FORT ERIE, Ont. (INS)— Some congregations across Canada have formed partnerships with Intercede over the years and have become key supporters of Intercede and its indigenous partner ministries in other countries—bringing blessings both to the churches and to the ministries.
New Hope Church Niagara, with campuses in Jordan and St. Catharines, Ontario, has been supporting Intercede’s ministries ever since the church was started in 2002. The church is Mennonite Brethren, and Pastor Thom Braun observed in an interview that, “most of our missions stuff happens with Intercede, and our MB leadership has been really good about that.”
Braun first became aware of Intercede while pastoring the previous church that he planted, Westview Christian Fellowship in St. Catharines, “It was probably through a random mailing. We heard that there was some national missionary leader available to come and speak, and that started it.”
Westview invited Silas and Winnie Owiti, leaders of Voice of Salvation and Ebenezer Life Centre in Kenya, to speak at that church numerous times. Freddie and Dorothy Sun, leaders of Intercede’s China Mission, also spoke there.
New Hope has also supported the Owitis’ ministries and the China Mission. A few years ago, Luis Guerrero, leader of Vineyard of Colombia, spoke at the church in Spanish, with translation from Intercede’s Eliud Herrera.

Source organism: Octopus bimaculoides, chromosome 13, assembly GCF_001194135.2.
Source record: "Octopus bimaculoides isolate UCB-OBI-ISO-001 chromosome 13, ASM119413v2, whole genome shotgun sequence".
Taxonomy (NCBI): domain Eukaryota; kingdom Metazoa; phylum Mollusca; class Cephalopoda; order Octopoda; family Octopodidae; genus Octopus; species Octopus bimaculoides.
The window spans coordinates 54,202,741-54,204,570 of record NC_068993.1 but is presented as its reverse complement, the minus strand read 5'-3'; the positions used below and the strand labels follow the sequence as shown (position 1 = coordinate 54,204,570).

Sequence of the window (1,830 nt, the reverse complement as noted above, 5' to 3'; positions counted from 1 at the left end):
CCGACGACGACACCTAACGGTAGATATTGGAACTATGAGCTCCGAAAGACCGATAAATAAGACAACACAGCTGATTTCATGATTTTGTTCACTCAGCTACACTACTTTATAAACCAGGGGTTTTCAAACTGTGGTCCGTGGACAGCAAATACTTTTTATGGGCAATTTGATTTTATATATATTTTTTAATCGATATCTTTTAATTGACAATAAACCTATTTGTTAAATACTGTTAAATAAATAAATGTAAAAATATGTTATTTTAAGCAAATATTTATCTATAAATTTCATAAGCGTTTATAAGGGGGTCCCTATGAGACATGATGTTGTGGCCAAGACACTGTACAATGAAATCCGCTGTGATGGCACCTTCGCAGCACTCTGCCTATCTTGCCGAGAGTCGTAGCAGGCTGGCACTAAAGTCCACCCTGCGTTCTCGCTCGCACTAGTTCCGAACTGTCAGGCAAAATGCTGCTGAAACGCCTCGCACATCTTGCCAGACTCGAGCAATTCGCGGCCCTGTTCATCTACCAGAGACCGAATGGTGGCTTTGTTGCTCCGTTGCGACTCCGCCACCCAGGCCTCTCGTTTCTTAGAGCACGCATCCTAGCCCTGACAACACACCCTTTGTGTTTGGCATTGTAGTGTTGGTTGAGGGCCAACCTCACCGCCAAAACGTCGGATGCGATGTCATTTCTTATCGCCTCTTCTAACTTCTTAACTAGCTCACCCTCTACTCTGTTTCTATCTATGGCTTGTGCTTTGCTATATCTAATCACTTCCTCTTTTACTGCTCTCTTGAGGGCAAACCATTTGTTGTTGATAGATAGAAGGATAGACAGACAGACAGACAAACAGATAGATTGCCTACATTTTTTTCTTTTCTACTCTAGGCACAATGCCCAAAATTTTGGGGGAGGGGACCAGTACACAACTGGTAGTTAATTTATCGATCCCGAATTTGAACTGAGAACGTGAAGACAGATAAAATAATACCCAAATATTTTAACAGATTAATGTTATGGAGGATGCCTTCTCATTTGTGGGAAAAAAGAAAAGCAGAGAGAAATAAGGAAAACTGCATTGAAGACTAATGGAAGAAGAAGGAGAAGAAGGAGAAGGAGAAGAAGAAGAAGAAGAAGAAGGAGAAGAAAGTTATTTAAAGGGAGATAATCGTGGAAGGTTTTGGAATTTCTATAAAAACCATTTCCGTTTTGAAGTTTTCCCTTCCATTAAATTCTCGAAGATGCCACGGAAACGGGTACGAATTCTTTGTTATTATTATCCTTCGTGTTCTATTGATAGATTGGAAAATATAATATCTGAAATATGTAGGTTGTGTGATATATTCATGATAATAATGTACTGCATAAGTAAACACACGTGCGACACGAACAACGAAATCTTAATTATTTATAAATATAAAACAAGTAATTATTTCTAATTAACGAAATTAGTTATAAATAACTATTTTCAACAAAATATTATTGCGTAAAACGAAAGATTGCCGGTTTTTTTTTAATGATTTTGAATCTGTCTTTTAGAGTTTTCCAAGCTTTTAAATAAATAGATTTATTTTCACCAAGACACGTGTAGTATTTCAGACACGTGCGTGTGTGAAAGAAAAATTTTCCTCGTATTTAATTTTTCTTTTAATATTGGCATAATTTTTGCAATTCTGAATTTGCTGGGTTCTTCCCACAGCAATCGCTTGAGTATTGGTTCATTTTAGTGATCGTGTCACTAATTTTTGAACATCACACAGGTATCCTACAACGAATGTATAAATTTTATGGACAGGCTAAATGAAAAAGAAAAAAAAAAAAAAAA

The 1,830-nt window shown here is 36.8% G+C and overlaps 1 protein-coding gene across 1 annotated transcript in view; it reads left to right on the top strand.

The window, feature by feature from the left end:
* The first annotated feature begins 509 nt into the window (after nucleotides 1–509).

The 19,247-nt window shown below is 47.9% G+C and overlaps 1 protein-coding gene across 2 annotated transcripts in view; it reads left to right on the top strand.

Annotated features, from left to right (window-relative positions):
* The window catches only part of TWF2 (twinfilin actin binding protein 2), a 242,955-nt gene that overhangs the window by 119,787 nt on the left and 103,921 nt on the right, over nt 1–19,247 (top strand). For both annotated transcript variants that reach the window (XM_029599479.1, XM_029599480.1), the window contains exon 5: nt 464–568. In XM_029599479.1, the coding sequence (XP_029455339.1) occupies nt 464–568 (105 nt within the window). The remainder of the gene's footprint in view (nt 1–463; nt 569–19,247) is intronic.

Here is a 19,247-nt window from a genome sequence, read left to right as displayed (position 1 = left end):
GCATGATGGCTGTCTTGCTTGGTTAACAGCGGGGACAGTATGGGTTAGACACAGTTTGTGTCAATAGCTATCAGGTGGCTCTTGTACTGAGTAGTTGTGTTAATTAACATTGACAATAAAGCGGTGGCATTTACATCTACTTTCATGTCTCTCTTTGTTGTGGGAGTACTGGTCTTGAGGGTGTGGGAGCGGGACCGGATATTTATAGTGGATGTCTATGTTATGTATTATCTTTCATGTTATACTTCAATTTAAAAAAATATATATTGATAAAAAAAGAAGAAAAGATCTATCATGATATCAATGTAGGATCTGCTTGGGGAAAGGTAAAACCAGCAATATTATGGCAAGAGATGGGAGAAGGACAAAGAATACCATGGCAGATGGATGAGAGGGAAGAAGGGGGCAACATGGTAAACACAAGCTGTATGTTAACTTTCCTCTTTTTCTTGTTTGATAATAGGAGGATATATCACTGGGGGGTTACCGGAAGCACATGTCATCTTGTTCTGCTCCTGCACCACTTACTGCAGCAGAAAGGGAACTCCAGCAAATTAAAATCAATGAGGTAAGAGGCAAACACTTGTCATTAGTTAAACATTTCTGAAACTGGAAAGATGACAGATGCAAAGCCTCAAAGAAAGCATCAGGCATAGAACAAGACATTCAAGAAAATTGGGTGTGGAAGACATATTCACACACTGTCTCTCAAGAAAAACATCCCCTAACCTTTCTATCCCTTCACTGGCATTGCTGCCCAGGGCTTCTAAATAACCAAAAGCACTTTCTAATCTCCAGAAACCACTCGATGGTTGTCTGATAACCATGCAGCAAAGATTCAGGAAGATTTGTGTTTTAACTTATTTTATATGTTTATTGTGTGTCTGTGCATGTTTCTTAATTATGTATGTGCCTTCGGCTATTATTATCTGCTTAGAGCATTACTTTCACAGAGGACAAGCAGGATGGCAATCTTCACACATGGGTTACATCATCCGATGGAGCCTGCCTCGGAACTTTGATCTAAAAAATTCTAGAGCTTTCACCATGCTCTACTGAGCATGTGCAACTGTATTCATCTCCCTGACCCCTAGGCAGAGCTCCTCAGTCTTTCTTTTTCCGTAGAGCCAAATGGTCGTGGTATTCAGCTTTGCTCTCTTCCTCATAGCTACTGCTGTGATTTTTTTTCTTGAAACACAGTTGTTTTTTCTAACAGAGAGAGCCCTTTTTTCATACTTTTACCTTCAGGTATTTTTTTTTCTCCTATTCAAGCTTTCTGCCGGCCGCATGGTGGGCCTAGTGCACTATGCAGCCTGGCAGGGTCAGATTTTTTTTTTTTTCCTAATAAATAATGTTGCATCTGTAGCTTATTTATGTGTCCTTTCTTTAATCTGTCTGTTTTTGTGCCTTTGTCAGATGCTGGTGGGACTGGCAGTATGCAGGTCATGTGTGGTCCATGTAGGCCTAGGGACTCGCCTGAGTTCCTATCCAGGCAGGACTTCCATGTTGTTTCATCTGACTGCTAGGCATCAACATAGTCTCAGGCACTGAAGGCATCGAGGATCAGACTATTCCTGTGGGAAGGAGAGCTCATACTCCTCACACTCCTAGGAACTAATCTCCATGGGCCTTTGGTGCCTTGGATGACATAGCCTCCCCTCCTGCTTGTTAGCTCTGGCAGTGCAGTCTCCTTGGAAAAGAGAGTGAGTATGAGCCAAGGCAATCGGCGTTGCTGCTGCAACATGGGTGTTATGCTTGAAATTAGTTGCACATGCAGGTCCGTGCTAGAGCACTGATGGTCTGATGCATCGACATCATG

Although Braun hesitated to have a Spanish-language speaker, he says, “Sure enough, he gives an altar call, and one of my staff member’s daughters accepted Christ that morning. It was so cool! That was a very exciting morning.”
Braun very much appreciates that Intercede brings missionaries to Canada who are available to speak at his church. That access to what is happening with indigenous missionaries is huge for us. To hear the actual stories and testimonies from the missionaries of what they’re doing—it feels much more connected and in touch with them. The updates—it’s a lot of good information. You really have a feel for what’s going on—and that’s huge.”
New Ministry in India
Intercede has just started working with a new ministry in Andhra Pradesh, India called Good Samaritan India that was recommended by Braun. Started in 1998, GSI now has 28 churches, 15 full-time pastors, two schools with 210 students, and two orphan homes, with 51 orphans.
Joshua Adipi, leader of GSI, studied at a Bible school in St. Catharines a few years ago.